Don’t Say “I can’t get it”
The pink breast cancer ribbon. Courtesy of Wikipedia/Messer Woland.

Don’t Say “I can’t get it”

October is Breast Cancer Awareness Month and the Women’s Resource Center will have a table the whole week starting Oct. 6 in the Dreyfus University Center to raise awareness about breast cancer.

October started with Pink Week, but now it is time to maintain the awareness in the campus body.

Alyssa Oltmanns, gender and sexuality outreach coordinator of Diversity and College Access, said they will attract people by cranking Beyoncé music and tabeling in the DUC.

Oltmanns said October is a very active month because in addition to Breast Cancer Awareness Month, it is also Domestic Violence Awareness Month. The WRC plans to inform students about both issues.

“We want to do a theme around Beyoncé’s song ‘Flawless’,” Oltmanns said. “What is something, as a woman, that makes you flawless and no one can take away from you?”

Brianna O’Dell, the resource coordinator for the WRC, shared information about breast cancer she was once unaware of.

“I read one of our pamphlets and found out you should get your first mammogram around 21 or 22,” O’Dell said.

O’Dell stressed the importance of self-checking every month.

“The self-checking is not taken as seriously as it should be,” O’Dell said.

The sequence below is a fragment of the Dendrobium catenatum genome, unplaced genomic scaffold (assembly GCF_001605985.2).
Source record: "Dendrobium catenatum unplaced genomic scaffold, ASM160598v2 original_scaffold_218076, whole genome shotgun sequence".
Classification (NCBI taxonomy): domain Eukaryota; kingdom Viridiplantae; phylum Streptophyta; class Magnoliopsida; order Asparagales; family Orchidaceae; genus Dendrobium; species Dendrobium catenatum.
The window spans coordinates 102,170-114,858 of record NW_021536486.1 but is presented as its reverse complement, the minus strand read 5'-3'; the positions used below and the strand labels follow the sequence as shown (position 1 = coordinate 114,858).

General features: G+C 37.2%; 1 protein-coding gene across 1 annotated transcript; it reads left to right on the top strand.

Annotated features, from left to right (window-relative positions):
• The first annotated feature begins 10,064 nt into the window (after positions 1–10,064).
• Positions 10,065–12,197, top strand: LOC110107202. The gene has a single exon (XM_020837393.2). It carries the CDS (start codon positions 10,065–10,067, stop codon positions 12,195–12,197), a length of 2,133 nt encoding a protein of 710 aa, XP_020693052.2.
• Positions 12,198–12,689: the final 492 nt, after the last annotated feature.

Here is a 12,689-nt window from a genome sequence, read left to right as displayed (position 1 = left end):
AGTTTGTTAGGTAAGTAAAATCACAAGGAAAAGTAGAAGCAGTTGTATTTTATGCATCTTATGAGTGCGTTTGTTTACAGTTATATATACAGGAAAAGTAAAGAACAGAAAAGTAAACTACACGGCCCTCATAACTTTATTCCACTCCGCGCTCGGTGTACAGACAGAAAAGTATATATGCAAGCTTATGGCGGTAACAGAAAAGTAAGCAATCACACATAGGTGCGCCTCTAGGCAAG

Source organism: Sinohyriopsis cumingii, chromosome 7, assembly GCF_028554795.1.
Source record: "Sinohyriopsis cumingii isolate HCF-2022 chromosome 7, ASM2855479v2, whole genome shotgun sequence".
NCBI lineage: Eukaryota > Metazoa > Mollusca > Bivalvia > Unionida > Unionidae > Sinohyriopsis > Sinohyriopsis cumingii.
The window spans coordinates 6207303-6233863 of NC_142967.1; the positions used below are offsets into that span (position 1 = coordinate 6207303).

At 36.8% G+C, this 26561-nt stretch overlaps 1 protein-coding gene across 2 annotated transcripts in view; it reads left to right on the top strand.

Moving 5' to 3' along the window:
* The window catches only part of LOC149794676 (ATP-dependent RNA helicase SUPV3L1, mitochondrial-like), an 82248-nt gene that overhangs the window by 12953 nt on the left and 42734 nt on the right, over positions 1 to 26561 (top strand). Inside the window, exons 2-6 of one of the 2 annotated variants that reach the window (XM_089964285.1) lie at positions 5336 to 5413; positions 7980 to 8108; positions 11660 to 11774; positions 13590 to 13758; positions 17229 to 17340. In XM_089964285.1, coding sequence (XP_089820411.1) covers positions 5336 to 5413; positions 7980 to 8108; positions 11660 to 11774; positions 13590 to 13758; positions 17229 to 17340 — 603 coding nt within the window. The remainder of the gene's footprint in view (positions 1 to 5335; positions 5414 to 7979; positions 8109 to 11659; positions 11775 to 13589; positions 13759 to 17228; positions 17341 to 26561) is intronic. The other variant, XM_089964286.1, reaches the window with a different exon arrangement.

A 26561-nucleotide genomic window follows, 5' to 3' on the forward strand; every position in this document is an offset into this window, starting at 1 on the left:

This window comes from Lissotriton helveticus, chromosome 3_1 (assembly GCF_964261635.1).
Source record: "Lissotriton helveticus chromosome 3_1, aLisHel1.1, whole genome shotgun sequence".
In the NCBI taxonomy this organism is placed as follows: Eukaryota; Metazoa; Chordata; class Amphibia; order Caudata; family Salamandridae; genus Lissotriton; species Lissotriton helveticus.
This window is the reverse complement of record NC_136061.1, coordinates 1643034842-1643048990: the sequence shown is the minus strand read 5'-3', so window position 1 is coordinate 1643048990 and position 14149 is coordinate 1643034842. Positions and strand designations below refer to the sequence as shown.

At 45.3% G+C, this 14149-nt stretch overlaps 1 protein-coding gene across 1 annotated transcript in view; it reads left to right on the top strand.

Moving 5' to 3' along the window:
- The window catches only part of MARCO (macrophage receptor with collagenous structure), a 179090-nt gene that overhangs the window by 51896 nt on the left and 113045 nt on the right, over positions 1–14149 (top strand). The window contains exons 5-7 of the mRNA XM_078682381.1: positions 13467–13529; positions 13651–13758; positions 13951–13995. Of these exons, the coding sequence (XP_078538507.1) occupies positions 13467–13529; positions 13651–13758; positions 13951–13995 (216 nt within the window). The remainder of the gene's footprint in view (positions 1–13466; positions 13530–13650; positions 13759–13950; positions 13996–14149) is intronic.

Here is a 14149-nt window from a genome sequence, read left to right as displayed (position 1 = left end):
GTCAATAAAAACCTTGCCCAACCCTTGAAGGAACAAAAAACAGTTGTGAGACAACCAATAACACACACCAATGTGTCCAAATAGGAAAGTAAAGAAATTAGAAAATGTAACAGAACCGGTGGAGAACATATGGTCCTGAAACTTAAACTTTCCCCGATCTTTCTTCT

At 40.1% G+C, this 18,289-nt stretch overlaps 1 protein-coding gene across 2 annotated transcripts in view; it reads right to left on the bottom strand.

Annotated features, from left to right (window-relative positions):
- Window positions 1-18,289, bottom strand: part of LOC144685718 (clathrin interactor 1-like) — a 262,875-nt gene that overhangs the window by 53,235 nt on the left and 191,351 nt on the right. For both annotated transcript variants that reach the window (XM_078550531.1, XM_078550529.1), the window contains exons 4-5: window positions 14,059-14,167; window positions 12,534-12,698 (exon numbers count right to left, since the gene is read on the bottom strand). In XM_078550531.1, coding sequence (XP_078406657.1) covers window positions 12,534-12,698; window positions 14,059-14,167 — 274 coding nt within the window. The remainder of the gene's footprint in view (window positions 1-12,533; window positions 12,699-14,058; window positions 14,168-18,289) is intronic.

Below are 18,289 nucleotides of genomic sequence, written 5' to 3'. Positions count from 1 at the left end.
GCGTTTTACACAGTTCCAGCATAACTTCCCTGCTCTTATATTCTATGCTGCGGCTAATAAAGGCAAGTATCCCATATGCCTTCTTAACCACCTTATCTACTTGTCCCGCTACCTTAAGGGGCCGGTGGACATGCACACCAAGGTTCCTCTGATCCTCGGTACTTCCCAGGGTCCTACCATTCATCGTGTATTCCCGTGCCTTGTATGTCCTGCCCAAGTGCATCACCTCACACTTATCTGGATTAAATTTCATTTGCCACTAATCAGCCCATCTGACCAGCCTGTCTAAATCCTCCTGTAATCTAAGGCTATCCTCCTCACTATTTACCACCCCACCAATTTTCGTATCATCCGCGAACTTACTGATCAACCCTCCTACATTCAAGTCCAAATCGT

Loren DeLonay, the WRC’s promotions coordinator, said breast cancer affects a lot of people. She said that even men can get it.

According to and the American Cancer Society’s website, one in eight women will have breast cancer in their lifetime.

In contrast, men are 100 times less likely to have breast cancer than women, but it can still happen.

Many people commonly believe breast cancer is something they should start worrying about when they are older, but it can occur at a young age.

Kim Lizan Lorenz, volunteer coordinator of the WRC, said she worked with a woman who was 23 and had already dealt with breast cancer.

“We didn’t know she had breast cancer until she told us,” Lizan Lorenz said.

The WRC wants to inform students about the facts and personal stories of people who have dealt with breast cancer.

Emily Showers
Pointlife Editor

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